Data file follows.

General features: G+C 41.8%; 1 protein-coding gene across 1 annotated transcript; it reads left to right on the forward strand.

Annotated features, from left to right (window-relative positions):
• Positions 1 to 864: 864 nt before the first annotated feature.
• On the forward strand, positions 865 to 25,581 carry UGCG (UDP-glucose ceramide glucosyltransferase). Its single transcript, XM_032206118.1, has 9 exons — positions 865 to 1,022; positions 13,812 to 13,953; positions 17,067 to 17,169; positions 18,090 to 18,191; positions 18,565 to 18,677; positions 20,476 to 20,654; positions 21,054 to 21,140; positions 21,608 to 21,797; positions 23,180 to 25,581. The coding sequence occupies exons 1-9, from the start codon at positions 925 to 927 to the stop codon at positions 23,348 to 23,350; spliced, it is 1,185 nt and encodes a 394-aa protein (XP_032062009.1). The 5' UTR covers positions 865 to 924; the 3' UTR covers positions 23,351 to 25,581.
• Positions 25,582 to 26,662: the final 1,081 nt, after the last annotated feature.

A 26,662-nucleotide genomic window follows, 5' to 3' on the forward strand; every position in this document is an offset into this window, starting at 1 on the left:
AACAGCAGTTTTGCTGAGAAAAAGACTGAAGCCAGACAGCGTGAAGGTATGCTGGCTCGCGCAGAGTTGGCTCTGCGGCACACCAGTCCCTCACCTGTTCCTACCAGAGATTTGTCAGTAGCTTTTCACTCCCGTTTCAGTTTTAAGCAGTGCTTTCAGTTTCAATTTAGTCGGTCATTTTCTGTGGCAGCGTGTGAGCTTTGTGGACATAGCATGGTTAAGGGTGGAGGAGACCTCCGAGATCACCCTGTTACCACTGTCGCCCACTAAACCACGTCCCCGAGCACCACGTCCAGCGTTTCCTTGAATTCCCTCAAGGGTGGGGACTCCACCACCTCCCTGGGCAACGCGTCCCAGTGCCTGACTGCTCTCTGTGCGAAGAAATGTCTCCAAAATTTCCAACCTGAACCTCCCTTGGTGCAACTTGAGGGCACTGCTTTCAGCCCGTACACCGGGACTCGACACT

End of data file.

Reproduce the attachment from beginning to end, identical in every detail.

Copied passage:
General features: G+C 41.8%; 1 protein-coding gene across 1 annotated transcript; it reads left to right on the forward strand.

Annotated features, from left to right (window-relative positions):
• Positions 1 to 864: 864 nt before the first annotated feature.
• On the forward strand, positions 865 to 25,581 carry UGCG (UDP-glucose ceramide glucosyltransferase). Its single transcript, XM_032206118.1, has 9 exons — positions 865 to 1,022; positions 13,812 to 13,953; positions 17,067 to 17,169; positions 18,090 to 18,191; positions 18,565 to 18,677; positions 20,476 to 20,654; positions 21,054 to 21,140; positions 21,608 to 21,797; positions 23,180 to 25,581. The coding sequence occupies exons 1-9, from the start codon at positions 925 to 927 to the stop codon at positions 23,348 to 23,350; spliced, it is 1,185 nt and encodes a 394-aa protein (XP_032062009.1). The 5' UTR covers positions 865 to 924; the 3' UTR covers positions 23,351 to 25,581.
• Positions 25,582 to 26,662: the final 1,081 nt, after the last annotated feature.

A 26,662-nucleotide genomic window follows, 5' to 3' on the forward strand; every position in this document is an offset into this window, starting at 1 on the left:
AACAGCAGTTTTGCTGAGAAAAAGACTGAAGCCAGACAGCGTGAAGGTATGCTGGCTCGCGCAGAGTTGGCTCTGCGGCACACCAGTCCCTCACCTGTTCCTACCAGAGATTTGTCAGTAGCTTTTCACTCCCGTTTCAGTTTTAAGCAGTGCTTTCAGTTTCAATTTAGTCGGTCATTTTCTGTGGCAGCGTGTGAGCTTTGTGGACATAGCATGGTTAAGGGTGGAGGAGACCTCCGAGATCACCCTGTTACCACTGTCGCCCACTAAACCACGTCCCCGAGCACCACGTCCAGCGTTTCCTTGAATTCCCTCAAGGGTGGGGACTCCACCACCTCCCTGGGCAACGCGTCCCAGTGCCTGACTGCTCTCTGTGCGAAGAAATGTCTCCAAAATTTCCAACCTGAACCTCCCTTGGTGCAACTTGAGGGCACTGCTTTCAGCCCGTACACCGGGACTCGACACT